Kamangar became the point man in one of the weirder VC rounds in Silicon Valley’s history. Shriram helped him out, but Salar had a remarkable degree of responsibility. He wrote the slides for the presentations, crunched numbers for the valuation, and, of course, drew up the business plan. Though hired as a part-timer, he went fulltime two weeks later, dropping his pursuit of a second degree at Stanford. “It was ten times more exciting than what I was doing at school,” he says of Google. [Pages 71-72]
“How big do you think this can be?”
[John Doerr, from Kleiner Perkins]’d seen plenty of smart nerds with good ideas, and was more than happy, on the recommendation of Andy Bechtolsheim, to see two more. Google’s idea, presented with Kamangar’s slides, was compelling. And its founders seemed straight out of the mold of previous winners from Stanford. The meeting was just ending when Doerr asked a final question: “How big do you think this can be?”
“Ten billion,” said Larry Page. Doerr just about fell off his chair. Surely, he replied to Page, you can’t be expecting a market cap of $10 billion. Doerr had already made a silent calculation that Google’s optimal market cap—the eventual value of the entire company—could go maybe as high as one billion dollars. “Oh, I’m very serious,” said Page. “And I don’t mean market cap. I mean revenues.”
More than a decade after that meeting, Doerr would still marvel at the conversation. “I didn’t think the guy could do it, but I was impressed,” he says. “It had to do with the tone of voice. He wasn’t saying this to impress me or himself. This is what he believed. This was Larry’s ambition, in a very thoughtful, considered way.” [Page 73]
A business or three?
The post-VC business plan anticipated three streams of revenues: Google would license search technology to other websites; it would sell a hardware product that would allow companies to search their own operations very quickly, called “Google Quick Search Box”; and it would sell ads.
Brin and Page themselves had made the very first licensing deal, with a company called Red Hat, a software company that distributed a version of the free Linux operating system. It earned Google around $20,000. [Page 78]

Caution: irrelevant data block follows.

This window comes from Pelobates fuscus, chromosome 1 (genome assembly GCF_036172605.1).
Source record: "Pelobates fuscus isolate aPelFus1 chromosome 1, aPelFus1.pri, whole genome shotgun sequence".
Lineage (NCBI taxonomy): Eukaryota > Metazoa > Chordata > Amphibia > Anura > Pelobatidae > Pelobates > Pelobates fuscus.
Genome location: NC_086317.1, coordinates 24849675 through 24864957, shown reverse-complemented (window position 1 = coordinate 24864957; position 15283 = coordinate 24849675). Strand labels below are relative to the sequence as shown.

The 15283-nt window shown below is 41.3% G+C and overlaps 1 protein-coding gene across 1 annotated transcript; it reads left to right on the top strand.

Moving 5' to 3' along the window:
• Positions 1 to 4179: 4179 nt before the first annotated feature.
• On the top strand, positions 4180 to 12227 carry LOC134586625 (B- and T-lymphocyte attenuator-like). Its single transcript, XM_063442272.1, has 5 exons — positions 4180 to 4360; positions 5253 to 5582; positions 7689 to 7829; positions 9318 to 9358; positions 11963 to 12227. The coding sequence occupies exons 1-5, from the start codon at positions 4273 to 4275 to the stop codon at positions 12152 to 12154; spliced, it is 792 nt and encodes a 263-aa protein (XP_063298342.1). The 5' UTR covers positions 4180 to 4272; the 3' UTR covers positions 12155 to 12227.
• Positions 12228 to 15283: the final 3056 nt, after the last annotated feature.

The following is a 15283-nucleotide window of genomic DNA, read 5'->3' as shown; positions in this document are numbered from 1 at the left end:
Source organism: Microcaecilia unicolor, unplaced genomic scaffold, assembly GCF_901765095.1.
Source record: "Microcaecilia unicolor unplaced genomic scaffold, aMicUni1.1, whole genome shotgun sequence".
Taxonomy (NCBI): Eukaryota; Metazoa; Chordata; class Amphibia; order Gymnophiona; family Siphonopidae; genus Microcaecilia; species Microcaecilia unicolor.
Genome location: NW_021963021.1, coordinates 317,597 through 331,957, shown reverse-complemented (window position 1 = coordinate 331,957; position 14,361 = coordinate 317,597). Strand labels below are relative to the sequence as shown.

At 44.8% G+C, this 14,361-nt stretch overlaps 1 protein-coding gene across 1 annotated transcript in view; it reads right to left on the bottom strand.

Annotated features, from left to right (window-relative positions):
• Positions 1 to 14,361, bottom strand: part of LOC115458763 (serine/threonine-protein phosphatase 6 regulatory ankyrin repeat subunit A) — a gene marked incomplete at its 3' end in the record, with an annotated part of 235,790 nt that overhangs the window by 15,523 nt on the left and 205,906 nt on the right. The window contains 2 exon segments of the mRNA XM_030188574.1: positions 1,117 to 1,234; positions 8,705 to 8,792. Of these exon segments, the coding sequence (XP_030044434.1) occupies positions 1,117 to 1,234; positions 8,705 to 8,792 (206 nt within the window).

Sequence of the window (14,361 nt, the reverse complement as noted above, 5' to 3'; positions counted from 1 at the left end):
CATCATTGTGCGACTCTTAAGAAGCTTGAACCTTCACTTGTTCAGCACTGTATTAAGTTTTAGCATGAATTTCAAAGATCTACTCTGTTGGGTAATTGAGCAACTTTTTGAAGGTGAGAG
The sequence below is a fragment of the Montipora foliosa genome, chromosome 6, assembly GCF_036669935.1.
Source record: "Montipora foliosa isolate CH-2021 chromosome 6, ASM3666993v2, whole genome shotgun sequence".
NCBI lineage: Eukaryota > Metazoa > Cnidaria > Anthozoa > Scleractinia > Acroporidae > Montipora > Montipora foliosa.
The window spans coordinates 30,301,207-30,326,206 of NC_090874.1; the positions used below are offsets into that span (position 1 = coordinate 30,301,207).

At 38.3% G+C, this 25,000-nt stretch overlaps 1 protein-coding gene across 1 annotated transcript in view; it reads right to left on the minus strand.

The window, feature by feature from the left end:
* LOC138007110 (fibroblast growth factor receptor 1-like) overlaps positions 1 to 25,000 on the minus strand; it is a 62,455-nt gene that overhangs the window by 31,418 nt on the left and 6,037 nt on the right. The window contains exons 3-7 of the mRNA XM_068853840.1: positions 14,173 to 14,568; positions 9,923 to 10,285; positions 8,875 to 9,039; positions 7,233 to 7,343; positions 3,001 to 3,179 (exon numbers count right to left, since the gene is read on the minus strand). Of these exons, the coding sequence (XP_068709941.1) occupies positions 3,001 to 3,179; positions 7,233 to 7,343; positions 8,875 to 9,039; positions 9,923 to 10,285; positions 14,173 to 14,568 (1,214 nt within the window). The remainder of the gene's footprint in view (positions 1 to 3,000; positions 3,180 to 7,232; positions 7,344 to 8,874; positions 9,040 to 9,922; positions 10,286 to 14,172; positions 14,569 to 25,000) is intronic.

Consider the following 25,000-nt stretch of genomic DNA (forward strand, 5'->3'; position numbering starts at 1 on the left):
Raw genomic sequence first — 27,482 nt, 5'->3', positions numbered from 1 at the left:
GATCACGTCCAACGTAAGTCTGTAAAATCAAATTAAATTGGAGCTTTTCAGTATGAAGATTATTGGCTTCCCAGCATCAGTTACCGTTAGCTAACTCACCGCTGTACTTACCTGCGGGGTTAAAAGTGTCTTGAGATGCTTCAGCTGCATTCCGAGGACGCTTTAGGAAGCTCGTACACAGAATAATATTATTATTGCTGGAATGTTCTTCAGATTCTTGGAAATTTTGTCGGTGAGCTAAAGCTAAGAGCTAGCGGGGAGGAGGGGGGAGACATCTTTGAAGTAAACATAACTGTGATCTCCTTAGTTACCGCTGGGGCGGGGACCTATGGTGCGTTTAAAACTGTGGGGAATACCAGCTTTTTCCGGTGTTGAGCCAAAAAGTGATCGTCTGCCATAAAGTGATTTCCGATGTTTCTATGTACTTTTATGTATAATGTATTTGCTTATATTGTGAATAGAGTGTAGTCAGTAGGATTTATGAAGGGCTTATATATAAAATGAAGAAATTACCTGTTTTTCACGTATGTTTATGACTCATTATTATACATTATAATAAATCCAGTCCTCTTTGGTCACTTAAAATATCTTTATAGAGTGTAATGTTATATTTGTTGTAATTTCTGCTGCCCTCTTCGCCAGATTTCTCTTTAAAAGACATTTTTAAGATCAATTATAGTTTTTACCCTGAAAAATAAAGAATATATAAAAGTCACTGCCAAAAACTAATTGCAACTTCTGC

But advertising was far from obvious…
But they had no idea what a Google ad should be. Some at Google—including the director of technology, Craig Silverstein—thought that the whole effort was a distraction and that Google should outsource its ad system to some company more accustomed to waddling in the muck of Mammon. “I was like, ‘We’re not an advertising company, we’re a search company—let someone else worry about the advertising,’” says Silverstein. “It was good they did not take my advice.” [Page 78]
Susan Wojcicki later admitted the real problem: “No one clicked on the ads.” But she felt that the experiment was a great success. “It was incredible that we were going to build an ad system at all. What, we didn’t have enough to do with search? Now we’re asking our engineers, ‘Can you develop subsecond delivery times in every language in the world for every specific keyword?’ It was impressive that they actually did it.”
One contingent unimpressed at this point was Google’s investors. By the time of the Amazon affiliate bust in January 2001, it was almost two years after the $25 million investment, and the company was yet to make any money from the 70 million daily searches on its site. One angel, David Cheriton, was joking to friends that all he’d gotten from his six-figure Google investment was a T-shirt—“the world’s most expensive T-shirt.” To the money people on Google’s board, the problem was no joking matter. [Page 79]
So they hired a full-time CEO as the founders needed “adult supervision”.
From the start, Schmidt adopted a public stance toward the founders of unfettered admiration, a position he carefully maintained thereafter. “I fairly quickly figured out these guys are good at what they do,” he told me in early 2002. “Sergey is the soul and the conscience of the business. He’s a showman who cares deeply about the culture, the one who talks more, with a bit of Johnny Carson. Larry is the brilliant inventor, the Edison. Every day I am thankful I accepted this job offer.”
His anecdotes about disagreements with Sergey and Larry followed a consistent storyline: Schmidt expresses a tradition-bound preconception. The young men who, technically at least, report to him, reject the idea and demand that Google pursue an audacious, seemingly absurd alternative. The punch line? “And of course they were right,” Schmidt would say. What had seemed crazy was actually a canny assessment of how things worked in the new Internet-based economy! […]
That deference would prove a winning strategy, even though for a couple of years there were serious adjustment problems, because the founders clearly suspected that they would have done just fine on their own. Kordestani remembers that as Schmidt’s arrival was impending, both founders expressed their anxiety to him. Ostensibly, the issue concerned the titles each of the founders would use to describe his respective role. On a deeper level Sergey was troubled, says Kordestani, because “he was hiring his own boss, in a way, knowing he wants to be the boss.” Brin took the title president of technology.